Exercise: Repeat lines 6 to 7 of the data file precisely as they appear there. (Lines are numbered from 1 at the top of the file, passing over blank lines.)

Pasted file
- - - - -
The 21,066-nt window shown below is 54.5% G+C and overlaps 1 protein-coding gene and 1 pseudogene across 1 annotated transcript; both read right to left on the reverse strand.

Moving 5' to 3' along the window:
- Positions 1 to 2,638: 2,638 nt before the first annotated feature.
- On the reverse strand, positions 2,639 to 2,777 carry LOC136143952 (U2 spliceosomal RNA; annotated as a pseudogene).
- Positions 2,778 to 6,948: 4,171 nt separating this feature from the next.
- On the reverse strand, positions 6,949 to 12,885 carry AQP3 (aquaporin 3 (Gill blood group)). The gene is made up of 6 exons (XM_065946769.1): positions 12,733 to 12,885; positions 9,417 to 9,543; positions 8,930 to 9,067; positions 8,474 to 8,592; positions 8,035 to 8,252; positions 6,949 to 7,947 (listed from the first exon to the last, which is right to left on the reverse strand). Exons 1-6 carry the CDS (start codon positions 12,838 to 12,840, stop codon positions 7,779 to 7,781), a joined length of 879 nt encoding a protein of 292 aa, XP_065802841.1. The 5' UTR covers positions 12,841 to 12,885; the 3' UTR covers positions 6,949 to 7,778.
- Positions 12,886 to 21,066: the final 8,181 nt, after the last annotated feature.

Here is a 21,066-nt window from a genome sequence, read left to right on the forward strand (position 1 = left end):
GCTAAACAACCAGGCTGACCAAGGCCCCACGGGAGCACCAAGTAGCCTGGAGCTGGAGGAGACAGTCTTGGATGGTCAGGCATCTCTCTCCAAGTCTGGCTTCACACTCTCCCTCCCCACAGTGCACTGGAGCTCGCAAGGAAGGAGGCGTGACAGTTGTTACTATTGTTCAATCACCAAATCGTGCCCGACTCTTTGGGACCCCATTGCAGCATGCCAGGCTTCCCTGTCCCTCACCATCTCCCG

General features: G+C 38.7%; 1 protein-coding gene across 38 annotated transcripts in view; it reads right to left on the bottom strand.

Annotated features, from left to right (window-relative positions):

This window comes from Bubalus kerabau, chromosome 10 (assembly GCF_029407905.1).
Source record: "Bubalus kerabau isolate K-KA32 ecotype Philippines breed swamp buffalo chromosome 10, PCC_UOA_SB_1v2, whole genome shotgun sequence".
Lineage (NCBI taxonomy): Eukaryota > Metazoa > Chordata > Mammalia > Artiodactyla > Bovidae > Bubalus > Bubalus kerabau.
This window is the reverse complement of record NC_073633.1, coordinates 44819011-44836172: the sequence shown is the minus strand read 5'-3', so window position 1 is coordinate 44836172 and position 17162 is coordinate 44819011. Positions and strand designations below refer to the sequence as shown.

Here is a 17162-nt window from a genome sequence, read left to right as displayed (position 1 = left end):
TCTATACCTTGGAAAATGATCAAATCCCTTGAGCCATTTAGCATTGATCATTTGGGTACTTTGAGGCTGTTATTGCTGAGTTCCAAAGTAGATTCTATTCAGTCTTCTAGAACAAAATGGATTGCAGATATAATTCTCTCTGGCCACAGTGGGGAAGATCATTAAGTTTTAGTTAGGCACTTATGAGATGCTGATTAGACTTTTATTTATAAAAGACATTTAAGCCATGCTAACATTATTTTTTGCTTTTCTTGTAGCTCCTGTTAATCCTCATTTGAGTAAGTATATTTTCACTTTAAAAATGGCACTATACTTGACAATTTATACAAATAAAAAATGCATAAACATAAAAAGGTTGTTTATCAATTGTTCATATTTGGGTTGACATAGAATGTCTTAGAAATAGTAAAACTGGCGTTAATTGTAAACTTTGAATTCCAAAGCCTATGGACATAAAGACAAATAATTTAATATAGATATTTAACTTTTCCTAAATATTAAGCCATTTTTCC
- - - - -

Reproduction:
- On the reverse strand, positions 6,949 to 12,885 carry AQP3 (aquaporin 3 (Gill blood group)). The gene is made up of 6 exons (XM_065946769.1): positions 12,733 to 12,885; positions 9,417 to 9,543; positions 8,930 to 9,067; positions 8,474 to 8,592; positions 8,035 to 8,252; positions 6,949 to 7,947 (listed from the first exon to the last, which is right to left on the reverse strand). Exons 1-6 carry the CDS (start codon positions 12,838 to 12,840, stop codon positions 7,779 to 7,781), a joined length of 879 nt encoding a protein of 292 aa, XP_065802841.1. The 5' UTR covers positions 12,841 to 12,885; the 3' UTR covers positions 6,949 to 7,778.
- Positions 12,886 to 21,066: the final 8,181 nt, after the last annotated feature.